In June 2010 an album came out that made the music press crumble at the knees. It was called ‘Learning’ and dealt with uncomfortable issues to do with sex, suicide and paedophilia, but what was most disturbing – besides the haunting soundtrack it was paired with – was that it was all true and played out in chronological order.
The music is uncannily similar to Elliott Smith’s in that it’s raw and heartbreaking with whispery vocals on top of melancholic melodies. And like Smith, Michael Hadreas – the man behind it all who writes under the guise of Perfume Genius – suffered from alcoholism and drug addiction, but unlike the late performer, he came through it alive.
Now he’s about to release the follow-up LP, ‘Put Your Back N 2 It’, and we find ourselves in the back of a taxi with him, darting across east London to a studio for his photo shoot. Wrapped in a big, black fur coat with hairy polka dot boots on, Hadreas leans forwards and in a hushed tone reveals a recurring sex dream he has about his brother before sitting back and laughing it off. It’s surprising just how bubbly and open this petite 28-year-old from Seattle is when you think about the lyrics he writes, such as “Mary, Mary-Belle…all your neighbours know what your mother sells” (‘Look Out, Look Out’) and “tell him mum treats you like a lover / that you have to hide all the mouthwash from her” (‘Write to Your Brother’). He’s really quite a playful guy and as our photographer Elliot fiddles with the lighting around him, Hadreas lets little smiles slip, as though the thought of someone wanting to photograph him is completely embarrassing.
The minute the recorder goes on, though, he becomes serious and starts wringing his hands tensely, turning them over and entwining his fingers in different positions. “I’ve classically avoided everything at all costs. If it was gonna make me even a little bit uncomfortable, I would leave,” he admits, which makes me wonder how he ever got into performing music. “When everything went to shit for me, I gave up on being cool and realised that it’s just not gonna happen for me. Before I ever did something I always used to think, ‘It has to be amazing’. So you get two minutes in, realise it’s not going to be the best thing ever made, and you stop.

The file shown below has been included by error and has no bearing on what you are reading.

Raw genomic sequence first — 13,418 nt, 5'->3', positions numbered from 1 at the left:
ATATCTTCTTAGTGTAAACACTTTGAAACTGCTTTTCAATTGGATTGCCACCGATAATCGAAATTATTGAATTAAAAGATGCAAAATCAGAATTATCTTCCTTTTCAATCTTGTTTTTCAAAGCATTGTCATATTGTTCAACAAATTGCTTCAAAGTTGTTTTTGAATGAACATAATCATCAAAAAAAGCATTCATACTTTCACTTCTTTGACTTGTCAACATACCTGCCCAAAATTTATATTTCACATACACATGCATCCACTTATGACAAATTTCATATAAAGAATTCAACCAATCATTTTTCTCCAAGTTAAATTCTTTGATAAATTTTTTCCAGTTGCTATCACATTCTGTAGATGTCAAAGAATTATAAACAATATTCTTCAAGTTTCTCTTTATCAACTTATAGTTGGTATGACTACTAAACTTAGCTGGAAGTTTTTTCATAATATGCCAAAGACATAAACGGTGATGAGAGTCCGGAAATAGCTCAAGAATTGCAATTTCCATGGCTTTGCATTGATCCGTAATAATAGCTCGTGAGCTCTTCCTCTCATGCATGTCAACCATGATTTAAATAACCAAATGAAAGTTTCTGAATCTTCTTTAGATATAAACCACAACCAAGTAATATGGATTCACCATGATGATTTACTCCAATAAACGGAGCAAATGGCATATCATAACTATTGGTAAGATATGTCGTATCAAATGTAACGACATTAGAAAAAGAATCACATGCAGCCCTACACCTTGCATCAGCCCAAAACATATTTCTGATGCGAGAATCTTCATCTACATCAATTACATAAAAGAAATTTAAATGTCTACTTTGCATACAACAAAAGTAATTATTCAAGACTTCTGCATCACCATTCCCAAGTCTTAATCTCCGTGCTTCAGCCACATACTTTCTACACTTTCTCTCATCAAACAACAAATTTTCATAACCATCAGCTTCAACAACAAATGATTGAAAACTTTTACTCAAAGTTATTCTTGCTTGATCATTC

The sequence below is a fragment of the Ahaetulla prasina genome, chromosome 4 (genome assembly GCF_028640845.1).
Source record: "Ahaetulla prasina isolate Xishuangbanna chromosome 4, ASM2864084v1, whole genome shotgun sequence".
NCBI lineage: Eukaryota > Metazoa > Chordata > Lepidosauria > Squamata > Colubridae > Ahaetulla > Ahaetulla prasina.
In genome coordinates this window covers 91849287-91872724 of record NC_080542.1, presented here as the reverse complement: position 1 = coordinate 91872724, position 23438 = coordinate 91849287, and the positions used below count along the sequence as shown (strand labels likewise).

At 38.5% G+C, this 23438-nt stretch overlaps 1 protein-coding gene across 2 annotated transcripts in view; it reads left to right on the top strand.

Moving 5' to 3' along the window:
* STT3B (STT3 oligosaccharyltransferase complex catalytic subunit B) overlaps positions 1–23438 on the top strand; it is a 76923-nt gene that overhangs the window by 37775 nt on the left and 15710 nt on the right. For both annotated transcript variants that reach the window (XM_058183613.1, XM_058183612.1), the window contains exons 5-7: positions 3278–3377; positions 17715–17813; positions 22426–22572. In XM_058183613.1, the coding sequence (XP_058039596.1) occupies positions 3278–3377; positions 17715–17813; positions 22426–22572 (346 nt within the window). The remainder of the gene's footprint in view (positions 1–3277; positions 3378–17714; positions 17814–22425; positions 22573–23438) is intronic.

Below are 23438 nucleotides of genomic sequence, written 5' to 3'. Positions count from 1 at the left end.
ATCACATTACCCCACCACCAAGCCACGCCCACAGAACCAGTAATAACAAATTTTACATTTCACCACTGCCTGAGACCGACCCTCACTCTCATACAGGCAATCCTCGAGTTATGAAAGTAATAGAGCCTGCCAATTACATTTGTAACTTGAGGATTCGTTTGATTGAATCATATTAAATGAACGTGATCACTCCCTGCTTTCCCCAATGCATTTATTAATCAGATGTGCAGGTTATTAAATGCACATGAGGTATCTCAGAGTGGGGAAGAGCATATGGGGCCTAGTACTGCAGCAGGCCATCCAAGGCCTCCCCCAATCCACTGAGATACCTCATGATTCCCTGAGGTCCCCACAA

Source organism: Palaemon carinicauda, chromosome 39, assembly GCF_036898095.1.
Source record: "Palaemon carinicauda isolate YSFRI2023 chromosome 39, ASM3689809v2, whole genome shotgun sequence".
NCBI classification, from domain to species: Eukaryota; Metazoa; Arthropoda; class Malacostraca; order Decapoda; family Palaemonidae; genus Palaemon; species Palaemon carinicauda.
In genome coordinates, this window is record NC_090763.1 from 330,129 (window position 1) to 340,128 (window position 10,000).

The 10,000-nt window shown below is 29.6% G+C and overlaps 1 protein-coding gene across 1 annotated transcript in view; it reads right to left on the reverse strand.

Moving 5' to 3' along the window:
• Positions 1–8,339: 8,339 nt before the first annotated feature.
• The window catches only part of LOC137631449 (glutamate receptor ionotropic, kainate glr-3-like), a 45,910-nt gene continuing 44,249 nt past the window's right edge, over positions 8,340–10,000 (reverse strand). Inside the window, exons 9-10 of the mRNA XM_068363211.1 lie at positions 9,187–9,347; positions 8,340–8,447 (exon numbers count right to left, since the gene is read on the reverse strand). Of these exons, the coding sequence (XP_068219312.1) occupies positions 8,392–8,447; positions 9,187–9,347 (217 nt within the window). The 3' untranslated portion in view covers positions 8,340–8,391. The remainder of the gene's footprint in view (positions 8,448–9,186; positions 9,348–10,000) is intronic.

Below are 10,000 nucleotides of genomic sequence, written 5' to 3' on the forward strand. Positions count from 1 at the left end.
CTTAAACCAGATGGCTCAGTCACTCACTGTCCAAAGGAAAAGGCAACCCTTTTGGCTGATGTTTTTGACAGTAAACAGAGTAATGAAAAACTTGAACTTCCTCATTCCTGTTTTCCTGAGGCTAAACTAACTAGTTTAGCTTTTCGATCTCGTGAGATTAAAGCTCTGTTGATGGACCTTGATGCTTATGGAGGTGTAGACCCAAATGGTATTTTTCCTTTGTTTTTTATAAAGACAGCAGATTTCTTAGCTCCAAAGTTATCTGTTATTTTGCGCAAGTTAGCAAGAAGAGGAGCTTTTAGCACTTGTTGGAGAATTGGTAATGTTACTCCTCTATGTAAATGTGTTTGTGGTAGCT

“When I almost gave up on that I thought, ‘I’m just gonna see it through even if it’s complete shit’. Actually, committing to something is a lot more freeing than you think. I always think that if I commit I’m going to get tied down or trapped, but usually the opposite happens and when I realised that with music, doors started opening up for me. Just doing it no matter how scared you are. Really simple things too. Like, I used to be nervous about making an appointment at the dentist – having that transaction on the phone – so I would have my friends call and pretend to be me. In fact, one of the jobs I got in New York, I had my boyfriend at the time pretend to be me on the phone with the employer four times and when I had to go in for my final interview I chugged a bunch of beer.” He chuckles at the thought because he got the job, which was at a personal ads company. “People didn’t have scanners at home then and they would send their pictures in the mail and I would scan them and put them in their ad. This was years ago. This is probably awful, but I kept them all too.”
Hadreas has a thing for forgotten photos. The cover of ‘Put Your Back N 2 It’ is from an old yearbook he found. “I have a habit of buying old photo albums. Maybe I shouldn’t…” he pauses, deciding whether he’s given away too much. “I get so paranoid. The guy’s probably 80 now,” he assures himself, “as if he’s going to be investigating, reading this magazine.”
Released on February 20th through Organ/Turnstile, Hadreas’s second album comprises much of the same haunting imagery as the last, but it’s got a happier side too. ‘Normal Song’ is about realising certain bad experiences aren’t your fault. “No violence, no matter how bad, can darken the heart,” he sings breathily over a simple, plucked guitar line, and ‘Take Me Home’ even has triumphant drums pushing along a proud piano riff, despite it being both about selling yourself for drugs and giving up everything for another person through fear of loneliness.
“My circumstances have gotten a lot better in the last couple of years,” Hadreas begins on the subject of the new album, but he pauses as soon as the words have left his mouth and quickly turns his gaze towards the door. “But I didn’t really catch up all the way with that,” he says. “I was still kind of a mess. For the first album I was just making it to make it, but I was thinking more about who was going to hear [the second one], who I was writing it for, and it wasn’t just me. I guess it’s still sad, but I feel like there’s a lot more hope to it, a lot more forward movement instead of thinking about things that’d already happened.”